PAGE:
In this Coffee Break we learn how to tap into a massive energy source flowing right under our feet

What is the value of wastewater heat?

The US Dept of Energy estimates that Americans discard 350 billion kWh of heat energy annually. That’s equal to the output of nearly 88 Hoover Dams sent down the drain by dishwashers, washing machines, and hot showers.

Wastewater maintains the same temperature year-round, with minimal changes throughout the seasons. The average person uses 30 gallons of hot water per day at 120 °F. Commercial and industrial wastewater temperatures can reach 140 °F or higher. An untapped flow of energy is continuously leaving our buildings for the sewer.

What kinds of solutions capture this energy?

SHARC Energy currently offers heat reclamation systems in two setups:

The Piranha is a self-contained heat pump designed for direct expansion heat exchange to recover thermal energy for domestic hot water. Wastewater is pumped from a holding tank into the unit containing a braised plate heat exchanger.

The potable and black water remain separate throughout, and the heat is transferred to the domestic hot water supply. With a COP of 3.5 or higher, the Piranha outperforms an electric water heater (COP 1).

A variation, Piranha HC, has a second connection for the building’s cooling loop. It features the same heat output as the Piranha with an added cooling capacity. By extracting energy from the cooling loop, it can achieve a COP of 7 or higher.

Their namesake SHARC system is larger and intended for a campus of buildings or a municipal sewer line. SHARC is a passive wastewater separator and filter that accesses thermal energy by temporarily removing solids from wastewater.

The filtered wastewater passes through a heat exchanger, which is connected to heat pumps for domestic hot water, heating and cooling, and even geo-loop conditioning and offset. The resource it provides is exponential, capturing megawatts of energy for low kilowatts of energy input.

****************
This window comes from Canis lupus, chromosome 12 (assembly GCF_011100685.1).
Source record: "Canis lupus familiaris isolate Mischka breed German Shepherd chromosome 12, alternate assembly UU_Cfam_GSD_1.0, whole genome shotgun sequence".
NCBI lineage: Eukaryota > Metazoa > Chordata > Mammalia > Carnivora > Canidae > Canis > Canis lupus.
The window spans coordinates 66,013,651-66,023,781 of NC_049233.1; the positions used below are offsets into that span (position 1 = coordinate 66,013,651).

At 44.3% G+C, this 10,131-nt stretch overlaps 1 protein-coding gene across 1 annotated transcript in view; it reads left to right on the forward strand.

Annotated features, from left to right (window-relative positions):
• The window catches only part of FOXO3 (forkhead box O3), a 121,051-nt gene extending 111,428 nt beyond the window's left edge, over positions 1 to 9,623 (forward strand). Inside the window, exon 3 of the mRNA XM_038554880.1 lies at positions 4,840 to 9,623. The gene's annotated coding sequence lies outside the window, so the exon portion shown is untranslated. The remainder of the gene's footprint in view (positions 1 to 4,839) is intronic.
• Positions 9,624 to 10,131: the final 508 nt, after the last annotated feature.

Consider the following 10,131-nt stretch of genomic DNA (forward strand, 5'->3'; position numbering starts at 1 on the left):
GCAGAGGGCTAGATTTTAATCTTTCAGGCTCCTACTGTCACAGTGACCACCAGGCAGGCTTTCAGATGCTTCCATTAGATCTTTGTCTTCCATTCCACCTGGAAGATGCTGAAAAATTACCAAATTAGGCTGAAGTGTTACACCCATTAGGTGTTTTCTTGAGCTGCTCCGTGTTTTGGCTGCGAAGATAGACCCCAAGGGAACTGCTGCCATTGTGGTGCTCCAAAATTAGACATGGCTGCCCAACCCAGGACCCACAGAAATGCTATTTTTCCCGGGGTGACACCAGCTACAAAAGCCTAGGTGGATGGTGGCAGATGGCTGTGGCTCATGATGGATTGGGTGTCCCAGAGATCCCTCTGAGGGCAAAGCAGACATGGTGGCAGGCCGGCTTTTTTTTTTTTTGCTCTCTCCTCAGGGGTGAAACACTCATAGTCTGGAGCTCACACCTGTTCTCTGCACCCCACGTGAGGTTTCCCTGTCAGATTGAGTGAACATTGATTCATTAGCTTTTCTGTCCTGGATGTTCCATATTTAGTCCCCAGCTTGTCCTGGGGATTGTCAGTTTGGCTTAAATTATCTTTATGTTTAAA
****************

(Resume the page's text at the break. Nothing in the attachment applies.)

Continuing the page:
Where can we apply these technologies?

The Piranha applies to any space with hot water needs, including hospitals, microbreweries, hospitality, commercial laundry, 50- to 350-unit apartment buildings, student housing, senior living, or community housing.

SHARC requires a minimum flow rate of 100 gallons per minute, so it’s best suited to operations like commercial food production, large breweries, dairies and cheesemaking, and 350-plus unit apartments and condos.

SHARC also has excellent potential in so-called “energy districts.” For example, in 2022, New York State passed the Utility Thermal Energy and Jobs Act that allows utilities to develop, operate, and maintain thermal energy networks. Several other municipalities may follow suit.

These energy districts could, for example, power an entire town using a mix of geothermal arrays, sewer energy, and SHARC technology. It would create an ambient energy loop through a large part of the city and allow heat pumps in buildings on that loop to pull and push energy for heating, cooling, and domestic hot water.

What other benefits does this tech bring to a building?

SHARC is one method of high-efficiency electrification, a way to hedge against future carbon taxes and gain immediate rebates from energy utilities.

Reducing or removing cooling towers can free up your building’s rooftop space for green space or solar capacity. This technology moves equipment to a mechanical room for quieter operation, ease of service, and extended lifespan out of the elements.

Hydronic heat also takes up less space than traditional air ducts, increasing the amount of usable space in a building design. Current and future building codes may also mandate some degree of electrification.

SHARC systems can help offset a property’s thermal load while increasing the building’s net asset value and operating income.

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Learn More About The SHARC PIRANHA